You won’t find them in a dictionary or thesaurus. Natives know them by gut feeling. They’re those worn-out figures of speech, that Orwell advised against.
For translations, however, collocations are very helpful, because they make texts sound less translated. They also help proofreaders justify their preferential choices. But how do you find them?
There are several smart ways to search for collocations. Google is the most obvious and works for many languages. However, it’s not targeted and you can’t search for combinations of word classes, such as adjective + noun.
For English, you can use netspeak.eu, Skell, Just-the-Word or the paid Sketch Engine. These are basically concordance searches, or as I like to call them, statistical dictionaries.
The great advantage of these corpus tools is that they don’t rely on human-edited dictionary entries, but just analyze language use to give you the most common phrase.
Netspeak.eu is great to compare word frequency, word order or finding synonyms.
Just the word is a very powerful tool for searching for word classes. If you search for “cow,” you can filter by word classes (noun, adjective) and collocations.
You can also check out the paid tool Sketch Egine. It’s free for researchers and is under development. It has a huge range of functions and a user-friendly interface. There are paid options for professional linguists.
What are your experiences with these tools? Do you know any other advanced tools for linguists? Tell me in the comments!
Most translation conferences are by big business for big business or by academia for academia. They’re pricey, boring, or both. And at more casual translator meetings in Germany, I’m usually by the youngest – at 32.
It doesn’t have to be that way, I found out at the 2nd Translation Village at Aziz Nesin Mathematics Village in Sirince, Turkey.
I found this self-organized event in Turkey by a lucky accident. The idea: translators, interpreters, researchers and off-duty business people get together in a historic Aegean village for a weekend. Of the 70ish attendees, I talked to almost everyone – I just couldn’t avoid it. When was the last time you enjoyed talking to a colleague or business partner? Ever heard of a conference where you can bring your family for a vacation?
Life for translators isn’t easy, so why make it harder? Unlike Germany, Turkish universities are opening new translation departments. So many translators are young, and there are no traditional associations from the analog era.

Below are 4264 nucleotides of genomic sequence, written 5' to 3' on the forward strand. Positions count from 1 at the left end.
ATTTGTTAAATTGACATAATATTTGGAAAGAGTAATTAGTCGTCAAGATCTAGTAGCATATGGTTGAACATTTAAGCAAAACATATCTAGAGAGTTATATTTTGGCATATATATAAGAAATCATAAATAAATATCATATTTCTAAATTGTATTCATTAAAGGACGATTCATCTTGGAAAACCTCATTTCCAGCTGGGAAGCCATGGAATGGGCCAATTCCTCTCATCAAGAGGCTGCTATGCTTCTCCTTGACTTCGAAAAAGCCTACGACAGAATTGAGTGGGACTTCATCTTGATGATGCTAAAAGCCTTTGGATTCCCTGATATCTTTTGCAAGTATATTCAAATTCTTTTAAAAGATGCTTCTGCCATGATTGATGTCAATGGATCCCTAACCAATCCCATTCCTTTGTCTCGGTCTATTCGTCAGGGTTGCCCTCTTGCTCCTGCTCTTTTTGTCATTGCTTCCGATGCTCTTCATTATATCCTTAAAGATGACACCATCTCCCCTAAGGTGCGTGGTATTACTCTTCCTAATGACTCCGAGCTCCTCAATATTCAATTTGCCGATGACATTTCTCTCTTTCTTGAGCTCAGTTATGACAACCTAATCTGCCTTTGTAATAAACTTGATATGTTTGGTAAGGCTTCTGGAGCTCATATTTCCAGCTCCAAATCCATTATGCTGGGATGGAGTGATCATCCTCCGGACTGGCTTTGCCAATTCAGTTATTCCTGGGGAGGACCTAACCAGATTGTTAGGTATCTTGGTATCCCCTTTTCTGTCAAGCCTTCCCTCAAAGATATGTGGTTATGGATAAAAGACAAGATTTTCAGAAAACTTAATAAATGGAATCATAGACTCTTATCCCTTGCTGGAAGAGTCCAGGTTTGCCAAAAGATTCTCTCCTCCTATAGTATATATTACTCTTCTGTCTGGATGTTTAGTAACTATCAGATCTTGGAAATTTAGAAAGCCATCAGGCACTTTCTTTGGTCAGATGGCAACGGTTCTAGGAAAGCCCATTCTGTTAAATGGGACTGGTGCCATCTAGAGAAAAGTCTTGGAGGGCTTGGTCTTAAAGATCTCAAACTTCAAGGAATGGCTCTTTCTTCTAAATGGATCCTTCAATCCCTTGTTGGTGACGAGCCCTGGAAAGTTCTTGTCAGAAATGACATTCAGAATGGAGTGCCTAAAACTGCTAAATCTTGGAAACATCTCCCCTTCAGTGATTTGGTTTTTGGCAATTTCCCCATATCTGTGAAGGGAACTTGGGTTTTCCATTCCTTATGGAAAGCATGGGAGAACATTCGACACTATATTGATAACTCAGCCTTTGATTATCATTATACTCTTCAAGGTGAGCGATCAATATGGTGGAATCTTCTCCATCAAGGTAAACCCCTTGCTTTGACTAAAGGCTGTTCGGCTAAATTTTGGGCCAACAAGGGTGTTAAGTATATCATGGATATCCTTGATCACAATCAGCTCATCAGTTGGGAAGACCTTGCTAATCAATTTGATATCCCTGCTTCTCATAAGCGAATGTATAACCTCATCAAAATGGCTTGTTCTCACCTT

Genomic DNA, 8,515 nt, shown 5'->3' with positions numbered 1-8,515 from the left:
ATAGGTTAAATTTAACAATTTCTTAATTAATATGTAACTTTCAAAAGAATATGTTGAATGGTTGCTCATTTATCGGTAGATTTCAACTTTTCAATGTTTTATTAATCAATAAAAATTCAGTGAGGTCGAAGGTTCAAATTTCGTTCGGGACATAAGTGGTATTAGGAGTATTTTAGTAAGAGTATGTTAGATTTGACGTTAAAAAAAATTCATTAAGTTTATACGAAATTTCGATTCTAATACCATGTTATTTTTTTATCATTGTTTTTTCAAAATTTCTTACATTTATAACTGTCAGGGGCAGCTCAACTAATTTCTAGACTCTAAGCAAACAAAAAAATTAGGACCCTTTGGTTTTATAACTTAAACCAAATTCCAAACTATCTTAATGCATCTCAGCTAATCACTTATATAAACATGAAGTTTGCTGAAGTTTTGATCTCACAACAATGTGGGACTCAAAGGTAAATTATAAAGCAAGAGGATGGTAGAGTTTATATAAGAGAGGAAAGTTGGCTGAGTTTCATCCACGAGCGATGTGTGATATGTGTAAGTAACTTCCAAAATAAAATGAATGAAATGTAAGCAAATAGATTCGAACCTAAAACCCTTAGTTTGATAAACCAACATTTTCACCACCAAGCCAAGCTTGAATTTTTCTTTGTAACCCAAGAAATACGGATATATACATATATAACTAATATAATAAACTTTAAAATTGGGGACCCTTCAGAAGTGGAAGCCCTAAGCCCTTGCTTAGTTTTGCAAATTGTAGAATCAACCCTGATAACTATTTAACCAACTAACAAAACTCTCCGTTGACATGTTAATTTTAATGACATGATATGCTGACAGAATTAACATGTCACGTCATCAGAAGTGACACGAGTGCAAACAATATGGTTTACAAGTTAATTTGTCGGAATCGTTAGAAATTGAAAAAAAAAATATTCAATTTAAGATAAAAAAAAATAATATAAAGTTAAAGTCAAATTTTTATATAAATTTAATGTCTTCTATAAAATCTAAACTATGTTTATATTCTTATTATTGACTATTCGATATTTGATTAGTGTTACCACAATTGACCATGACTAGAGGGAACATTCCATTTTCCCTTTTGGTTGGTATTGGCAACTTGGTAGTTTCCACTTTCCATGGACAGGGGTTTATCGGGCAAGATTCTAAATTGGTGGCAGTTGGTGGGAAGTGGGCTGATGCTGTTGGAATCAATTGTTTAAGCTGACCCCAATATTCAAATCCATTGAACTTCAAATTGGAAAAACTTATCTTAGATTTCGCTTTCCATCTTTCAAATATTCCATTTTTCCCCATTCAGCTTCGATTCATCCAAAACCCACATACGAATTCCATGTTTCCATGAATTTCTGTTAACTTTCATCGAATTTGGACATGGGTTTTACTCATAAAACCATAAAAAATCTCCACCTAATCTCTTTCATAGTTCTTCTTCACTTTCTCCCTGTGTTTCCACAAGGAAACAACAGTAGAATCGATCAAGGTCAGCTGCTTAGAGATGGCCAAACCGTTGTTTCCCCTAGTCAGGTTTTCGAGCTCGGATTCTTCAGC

Still the job prospects are not amazing. Graduates can “make it big” and land an in-house gig at Amazon (conquering Turkey this year), if they can average 800 words per hour. Or, as Turkey has no cozy government sector as provided by the EU or the German courts, aspiring linguists can become Uber-ized dorks like me, which has its ups and downs, but mostly it sucks.
This is also a reason why multinationals like SDL & Lionbridge or Amazon’s own language department control a vast part of the market. Western translators are still discussing whether MT-PE will replace “real” translation, while post-editing is the only work a young Turkish translator will find. New technical developments and constant price pressure erode old models (booth interpreting, etc.) much faster in Turkey.
So whether you freelance or run a language company, you have to stick your nose into all emerging branches, including not just new translation/interpreting modes, but also teaching, research, volunteering or even politics.
There’s no easy way in and no easy way out. Many of us will be driven out of the market or into new fields and few will reach a comfort zone.
I loved being around so many experienced and aspiring colleagues, the dedicated organizational team, our amazing interpreters, and the back-to-nature spirit.
With 10 years in the business and a couple of conferences under my belt, I’m telling you: Don’t miss the next Translation Village! It’s planned for September 2018. If you’re a student, a researcher, a business person, this is for you. The flight & accommodation will cost you way less than the sign-up fee for any European conference, you’ll have a great time, meet great people, and may even gather enough energy to survive another year in this shady business of ours. You’re also very welcome to prepare a talk or other activity, be it CAT yoga or bread baking (no academic credentials required)! Or why not become a sponsor? The lira/euro rate is almost 5:1, so with a relatively average European income, you can make a big contribution.
If you have any questions on signing up or getting there, please contact me firstname.lastname@example.org
Repetitions not only dump prices, they also prevent consistency.
I used to work a lot for agencies who served one big client, usually tech companies. They always demanded one particular CAT tool and would not pay you less for matches (previous translations stored in the database). So you were encouraged to reuse old translations, even if were really bad.
So for example, all the matches would be written in the passive voice, use wrong terms or be parrotting the source text, because obviously the previous translator had a) no idea or b) was using machine translation.
My translation would be very different, and so the output text would be an inconsistent wad that no one would bother to read.
I would even offer the agency’s project manager to batch-update the entire translation memory for free, but it wasn’t possible. Many CAT tools, most notably Across, don’t allow translators to change any entries in the translation memory. They are intended to collect work from countless anonymous contributors, who have no clue.
Many of the successful CAT tools obstruct translation processes, not just for service providers, but also for the client. So your data becomes so “secure,” even you can’t touch it anymore. The 100% matches are automatically inserted into the source text and locked, so you can’t edit bad pretranslations.
This was basically what is now happening with MT post-editing, but without the ability to post-edit. I’ve nothing against editing other people’s (or machines’) work, but it just isn’t faster than translating it right the first time.
This was around 2010. I’ve since stopped accepting high-repetition projects or projects where I have to use a specific CAT tool – even if they can pay quite well if you do it right. I do use my own CAT tool and translation memories provided by the client, but I will take the time (and money) to make the old matches consistent.